Sir Christopher Zeeman FRS (1925-2016)

Sir Christopher Zeeman, FRS, passed away peacefully in his sleep on Saturday 13th February 2016 at home in Woodstock, Oxfordshire, aged 91. Sir Christopher was the Founding Professor of Mathematics at the University of Warwick. He later served as President of the London Mathematical Society (LMS) from 1986 to 1988 and as Principal of Hertford College, Oxford. He is survived by his wife, Lady Rosemary Zeeman and his six children.

Sir Christopher (born 4th February 1925) was elected to membership of the Society on 21st January 1954. He was LMS Vice-President from 1968-1969 and became the Society’s 63rd President. He was awarded the Senior Whitehead Prize of the Society in 1982, and was the Society’s first Forder lecturer, in 1987. Sir Christopher also presented the LMS Popular Lecture – The Discovery of Perspective in the Renaissance – in 1983

Sir Christopher’s contributions to mathematics range from geometric topology to dynamical systems, with applications across the sciences. He is known among the wider scientific public for his contribution to, and spreading awareness of Catastrophe Theory, and for the 1978 televised Christmas Lectures at the Royal Institution (the first in Mathematics), from which grew the Mathematics Masterclasses for primary and secondary school children that now flourish around the United Kingdom.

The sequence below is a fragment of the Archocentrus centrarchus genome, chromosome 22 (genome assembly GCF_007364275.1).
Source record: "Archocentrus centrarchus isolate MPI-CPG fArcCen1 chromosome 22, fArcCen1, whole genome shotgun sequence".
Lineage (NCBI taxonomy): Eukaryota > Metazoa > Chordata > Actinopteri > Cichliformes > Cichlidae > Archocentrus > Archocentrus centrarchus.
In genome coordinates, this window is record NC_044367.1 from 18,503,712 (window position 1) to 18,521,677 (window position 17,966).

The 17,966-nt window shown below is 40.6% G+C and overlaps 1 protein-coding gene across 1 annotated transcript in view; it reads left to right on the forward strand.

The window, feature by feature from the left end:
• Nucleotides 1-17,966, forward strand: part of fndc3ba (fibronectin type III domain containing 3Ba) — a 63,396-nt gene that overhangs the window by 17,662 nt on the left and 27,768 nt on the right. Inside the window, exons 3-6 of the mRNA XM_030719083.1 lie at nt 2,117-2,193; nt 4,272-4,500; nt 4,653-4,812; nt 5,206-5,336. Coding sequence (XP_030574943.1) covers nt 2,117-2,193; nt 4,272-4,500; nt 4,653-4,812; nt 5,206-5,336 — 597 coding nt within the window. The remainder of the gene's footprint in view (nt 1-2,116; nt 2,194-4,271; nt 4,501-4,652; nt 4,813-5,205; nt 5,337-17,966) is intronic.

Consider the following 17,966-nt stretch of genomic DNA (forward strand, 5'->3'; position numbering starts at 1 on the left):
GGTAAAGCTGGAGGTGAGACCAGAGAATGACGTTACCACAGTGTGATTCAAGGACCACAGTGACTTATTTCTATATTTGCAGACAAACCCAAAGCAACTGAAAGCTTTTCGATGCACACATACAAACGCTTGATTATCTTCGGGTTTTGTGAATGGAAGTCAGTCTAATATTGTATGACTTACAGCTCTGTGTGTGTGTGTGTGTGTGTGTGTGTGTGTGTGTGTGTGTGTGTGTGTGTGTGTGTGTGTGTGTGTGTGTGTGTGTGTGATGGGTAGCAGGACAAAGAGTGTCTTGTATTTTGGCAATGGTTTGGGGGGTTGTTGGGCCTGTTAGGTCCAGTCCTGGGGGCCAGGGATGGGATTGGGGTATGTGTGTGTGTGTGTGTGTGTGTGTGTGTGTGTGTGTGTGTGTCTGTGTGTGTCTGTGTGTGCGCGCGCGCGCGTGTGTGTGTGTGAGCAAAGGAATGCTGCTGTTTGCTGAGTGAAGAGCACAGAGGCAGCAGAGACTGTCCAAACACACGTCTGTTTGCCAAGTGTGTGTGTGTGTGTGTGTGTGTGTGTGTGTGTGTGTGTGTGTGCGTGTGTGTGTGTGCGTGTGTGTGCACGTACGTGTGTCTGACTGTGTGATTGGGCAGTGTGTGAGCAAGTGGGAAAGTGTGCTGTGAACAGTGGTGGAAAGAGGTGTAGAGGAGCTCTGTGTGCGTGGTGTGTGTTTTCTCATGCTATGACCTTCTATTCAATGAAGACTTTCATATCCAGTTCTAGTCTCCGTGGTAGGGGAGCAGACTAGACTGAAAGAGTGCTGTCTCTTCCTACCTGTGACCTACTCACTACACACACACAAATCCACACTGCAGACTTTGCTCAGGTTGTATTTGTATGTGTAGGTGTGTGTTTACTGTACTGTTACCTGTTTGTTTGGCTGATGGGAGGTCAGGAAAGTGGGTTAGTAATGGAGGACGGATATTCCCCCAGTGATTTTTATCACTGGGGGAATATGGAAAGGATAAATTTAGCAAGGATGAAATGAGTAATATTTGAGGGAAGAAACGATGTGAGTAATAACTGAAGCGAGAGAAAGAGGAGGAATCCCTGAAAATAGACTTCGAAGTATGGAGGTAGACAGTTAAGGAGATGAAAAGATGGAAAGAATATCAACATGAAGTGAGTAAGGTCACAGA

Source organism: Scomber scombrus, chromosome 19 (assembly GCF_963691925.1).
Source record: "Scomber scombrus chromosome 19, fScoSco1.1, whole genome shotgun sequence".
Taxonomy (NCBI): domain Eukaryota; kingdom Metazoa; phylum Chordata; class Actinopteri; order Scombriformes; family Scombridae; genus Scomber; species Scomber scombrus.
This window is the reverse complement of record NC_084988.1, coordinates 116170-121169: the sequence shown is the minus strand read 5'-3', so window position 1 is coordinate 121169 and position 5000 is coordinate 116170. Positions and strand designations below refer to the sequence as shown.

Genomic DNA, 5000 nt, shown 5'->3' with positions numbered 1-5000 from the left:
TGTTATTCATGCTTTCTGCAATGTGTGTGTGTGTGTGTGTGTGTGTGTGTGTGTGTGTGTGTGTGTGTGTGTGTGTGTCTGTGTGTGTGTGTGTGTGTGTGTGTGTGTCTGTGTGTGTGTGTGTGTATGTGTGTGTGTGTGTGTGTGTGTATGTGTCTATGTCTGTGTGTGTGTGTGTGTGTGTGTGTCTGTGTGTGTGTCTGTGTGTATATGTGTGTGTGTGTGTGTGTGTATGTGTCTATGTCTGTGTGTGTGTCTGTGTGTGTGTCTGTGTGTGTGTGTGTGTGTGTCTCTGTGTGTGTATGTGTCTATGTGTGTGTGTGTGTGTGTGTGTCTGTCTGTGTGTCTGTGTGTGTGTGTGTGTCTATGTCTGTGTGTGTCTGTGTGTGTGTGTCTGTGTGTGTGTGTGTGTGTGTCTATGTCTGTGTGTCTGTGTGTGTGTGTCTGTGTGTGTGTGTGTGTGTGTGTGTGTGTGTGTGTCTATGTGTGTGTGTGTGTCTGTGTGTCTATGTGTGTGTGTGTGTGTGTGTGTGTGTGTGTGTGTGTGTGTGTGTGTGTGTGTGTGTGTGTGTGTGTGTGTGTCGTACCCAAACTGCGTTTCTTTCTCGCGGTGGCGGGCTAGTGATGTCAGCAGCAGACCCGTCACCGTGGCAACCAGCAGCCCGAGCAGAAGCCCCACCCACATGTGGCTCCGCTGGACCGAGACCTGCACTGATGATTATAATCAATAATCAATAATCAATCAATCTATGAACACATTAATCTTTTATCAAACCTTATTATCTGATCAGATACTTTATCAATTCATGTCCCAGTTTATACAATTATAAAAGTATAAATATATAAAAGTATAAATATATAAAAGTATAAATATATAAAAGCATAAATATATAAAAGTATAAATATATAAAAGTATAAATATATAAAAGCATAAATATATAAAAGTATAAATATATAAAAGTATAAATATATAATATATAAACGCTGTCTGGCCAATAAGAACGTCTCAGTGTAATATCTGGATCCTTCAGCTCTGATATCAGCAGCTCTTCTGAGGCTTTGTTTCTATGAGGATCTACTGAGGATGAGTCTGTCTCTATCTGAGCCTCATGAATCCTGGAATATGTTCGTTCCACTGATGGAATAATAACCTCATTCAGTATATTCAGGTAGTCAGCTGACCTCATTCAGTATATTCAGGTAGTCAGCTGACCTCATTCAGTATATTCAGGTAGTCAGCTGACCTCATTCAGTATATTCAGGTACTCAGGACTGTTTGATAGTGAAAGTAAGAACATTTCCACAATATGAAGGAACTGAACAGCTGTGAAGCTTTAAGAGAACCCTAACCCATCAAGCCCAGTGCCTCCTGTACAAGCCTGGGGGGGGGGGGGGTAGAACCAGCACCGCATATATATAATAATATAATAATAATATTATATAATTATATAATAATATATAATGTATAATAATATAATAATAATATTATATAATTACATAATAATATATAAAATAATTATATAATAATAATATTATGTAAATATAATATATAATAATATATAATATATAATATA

Sir Christopher was elected as a Fellow of the Royal Society in 1975, and was awarded the Royal Society Faraday Medal in 1988. In 2006, the London Mathematical Society and the Institute of Mathematics and its Applications jointly awarded the David Crighton Medal to Sir Christopher in recognition of his long and distinguished service to mathematics and the mathematical community.

In 2008 Sir Christopher presented the first Christopher Zeeman Medal for Communication of Mathematics, named in Sir Christopher’s honour and jointly awarded by the London Mathematical Society and the Institute of Mathematics and its Applications. The award aims to honour mathematicians who have excelled in promoting mathematics and engaging with the general public.

A private funeral will be held for the family.  A service to celebrate Sir Christopher’s life will be announced in due course, and there will also be an opportunity to donate to a fund to support young mathematicians, being set up in Sir Christopher’s name, under the auspices of the London Mathematical Society.

A full obituary will appear in a forthcoming issue of the LMS Newsletter.